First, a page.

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Massport, Delta Given Jay Hollingsworth Speas Airport Award

This year’s Jay Hollingsworth Speas Airport Award has been given to the Massachusetts Port Authority and Delta Air Lines.

The award, presented by the American Institute of Aeronautics and Astronautics, the American Association of Airport Executives and the Airports Consultants Council, recognizes environmental benefits achieved by Terminal A at Boston Logan International (BOS).

The terminal was the first in the world to receive Leadership in Environmental Engineering and Design certification from the U.S. Green Building Council. Massport and Delta required the building to incorporate green-building practices.

“The Committee is very excited to present the award to the Massachusetts Port Authority and Delta Air Lines Inc. to recognize their leadership and efforts to bring environmental concepts to airport terminal design,” says Dr. Gano Chatterji of the University of California-Santa Cruz, chairman of the Speas Award Selection Committee.

The award was presented at the AAAE/ACC 2008 Airport Planning, Design and Construction symposium on Feb. 28 in Denver, Colo. It showcases efforts of Massport and Delta in working to create a $480M facility that builds a relationship between the airport and environment.

“Receiving this award is an honor, as it highlights our success in implementing sustainable development at Logan Airport,” says Thomas J. Kinton Jr., Massport’s chief executive director. “With the efforts of our partner Delta Air Lines, the completion of Terminal A resulted in a world-class facility that provides an aesthetically pleasing and healthier environment for our passengers, employees, and local communities.”
 
The Jay Hollingsworth Speas Airport Award is presented annually, and is given to those whose contributions have done the most to promote a positive and balanced relationship between airports and the surrounding environments.
 
In related news…
Massport To Install Wind Turbines At BOS

The Massachusetts Port Authority will install 20 building-integrated wind turbines at Boston Logan International (BOS).

The authority is working with AeroVironment of Monrovia, Calif., and Groom Energy Solutions of Salem, Mass., to install the 6-foot in diameter turbines on the Logan office Center Roof.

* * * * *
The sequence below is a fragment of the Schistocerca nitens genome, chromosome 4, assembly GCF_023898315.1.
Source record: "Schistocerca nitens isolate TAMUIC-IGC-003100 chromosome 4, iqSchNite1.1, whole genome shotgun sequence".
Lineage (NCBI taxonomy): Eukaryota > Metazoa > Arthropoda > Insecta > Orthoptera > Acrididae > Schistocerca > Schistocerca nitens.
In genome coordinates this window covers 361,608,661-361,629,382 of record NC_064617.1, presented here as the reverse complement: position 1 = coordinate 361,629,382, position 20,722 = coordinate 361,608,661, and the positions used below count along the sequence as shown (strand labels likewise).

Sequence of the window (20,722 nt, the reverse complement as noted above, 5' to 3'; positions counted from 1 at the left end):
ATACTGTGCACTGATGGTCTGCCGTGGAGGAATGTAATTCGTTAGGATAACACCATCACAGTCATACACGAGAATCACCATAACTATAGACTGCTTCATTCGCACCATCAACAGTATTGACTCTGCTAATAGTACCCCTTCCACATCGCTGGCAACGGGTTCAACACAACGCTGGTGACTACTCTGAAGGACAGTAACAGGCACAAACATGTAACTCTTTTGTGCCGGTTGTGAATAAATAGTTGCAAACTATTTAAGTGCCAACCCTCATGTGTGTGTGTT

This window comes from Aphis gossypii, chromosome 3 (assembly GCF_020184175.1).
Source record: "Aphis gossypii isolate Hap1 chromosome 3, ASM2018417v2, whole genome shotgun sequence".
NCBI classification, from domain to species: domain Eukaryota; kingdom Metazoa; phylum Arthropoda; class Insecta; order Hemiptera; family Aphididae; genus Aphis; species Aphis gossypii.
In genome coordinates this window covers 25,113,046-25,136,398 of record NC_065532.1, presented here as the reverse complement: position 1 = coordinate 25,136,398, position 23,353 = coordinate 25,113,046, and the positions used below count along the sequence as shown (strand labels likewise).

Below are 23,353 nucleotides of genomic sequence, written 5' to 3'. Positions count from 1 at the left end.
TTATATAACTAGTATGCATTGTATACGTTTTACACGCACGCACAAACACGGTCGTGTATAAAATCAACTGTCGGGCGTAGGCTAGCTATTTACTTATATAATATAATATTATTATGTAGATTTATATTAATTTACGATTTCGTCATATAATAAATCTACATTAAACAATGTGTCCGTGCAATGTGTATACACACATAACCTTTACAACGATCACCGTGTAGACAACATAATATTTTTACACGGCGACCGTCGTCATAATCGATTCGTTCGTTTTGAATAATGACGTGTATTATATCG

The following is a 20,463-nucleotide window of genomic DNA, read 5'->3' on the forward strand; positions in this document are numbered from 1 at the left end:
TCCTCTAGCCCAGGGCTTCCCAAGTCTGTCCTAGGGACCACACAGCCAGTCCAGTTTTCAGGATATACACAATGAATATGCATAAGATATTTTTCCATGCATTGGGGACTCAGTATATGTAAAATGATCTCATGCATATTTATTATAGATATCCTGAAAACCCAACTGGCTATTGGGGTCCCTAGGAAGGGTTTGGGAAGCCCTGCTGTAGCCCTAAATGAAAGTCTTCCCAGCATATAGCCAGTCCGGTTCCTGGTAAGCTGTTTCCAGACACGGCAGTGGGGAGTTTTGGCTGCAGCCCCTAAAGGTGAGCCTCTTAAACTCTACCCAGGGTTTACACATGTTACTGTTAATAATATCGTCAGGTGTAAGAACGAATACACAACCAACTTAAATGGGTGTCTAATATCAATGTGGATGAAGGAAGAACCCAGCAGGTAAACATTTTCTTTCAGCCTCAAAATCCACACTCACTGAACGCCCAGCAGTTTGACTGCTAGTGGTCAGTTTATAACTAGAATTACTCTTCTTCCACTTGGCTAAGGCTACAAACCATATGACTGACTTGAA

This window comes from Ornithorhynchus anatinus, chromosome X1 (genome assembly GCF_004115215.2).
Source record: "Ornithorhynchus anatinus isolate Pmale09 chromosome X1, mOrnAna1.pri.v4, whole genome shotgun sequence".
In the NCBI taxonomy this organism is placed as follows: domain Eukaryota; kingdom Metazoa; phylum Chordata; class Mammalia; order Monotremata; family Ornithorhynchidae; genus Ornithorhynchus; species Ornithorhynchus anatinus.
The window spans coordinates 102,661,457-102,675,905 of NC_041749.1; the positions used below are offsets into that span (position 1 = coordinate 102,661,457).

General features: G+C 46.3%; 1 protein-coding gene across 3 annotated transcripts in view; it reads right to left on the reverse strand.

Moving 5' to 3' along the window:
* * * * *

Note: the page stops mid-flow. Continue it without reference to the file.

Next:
The project is expected to provide about 2% of the building’s monthly energy use, or about 100,000 kwh annually.

Construction on the project was slated to begin last week, and Massport expects the turbines to be functioning and generating renewable energy in the spring. If the turbines reduce building energy as expected, the authority will consider expanding the project to other Massport facilities. Solar power, geothermal technology and fuel-cell applications are also being evaluated as renewable energy technologies.

The 1000-watt wind turbine system provides clean, reliable, nonpolluting electric power. Each module fastens to the parapet of a building, weighs approximately 90 pounds and measures approximately 6 feet in height and 8 feet in width. This urban turbine is intended to continue to produce electricity under turbulent wind conditions and in both low- and high-wind speed environments.  

The Logan Office Center’s average monthly demand for electricity is 407kw with an average monthly energy usage of 291,000 kwh. Massport expects that the wind turbines will provide an annual electrical output of approximately 100,000 kwh and save the authority $13,000 annually in utility costs with additional energy savings to be pursued.

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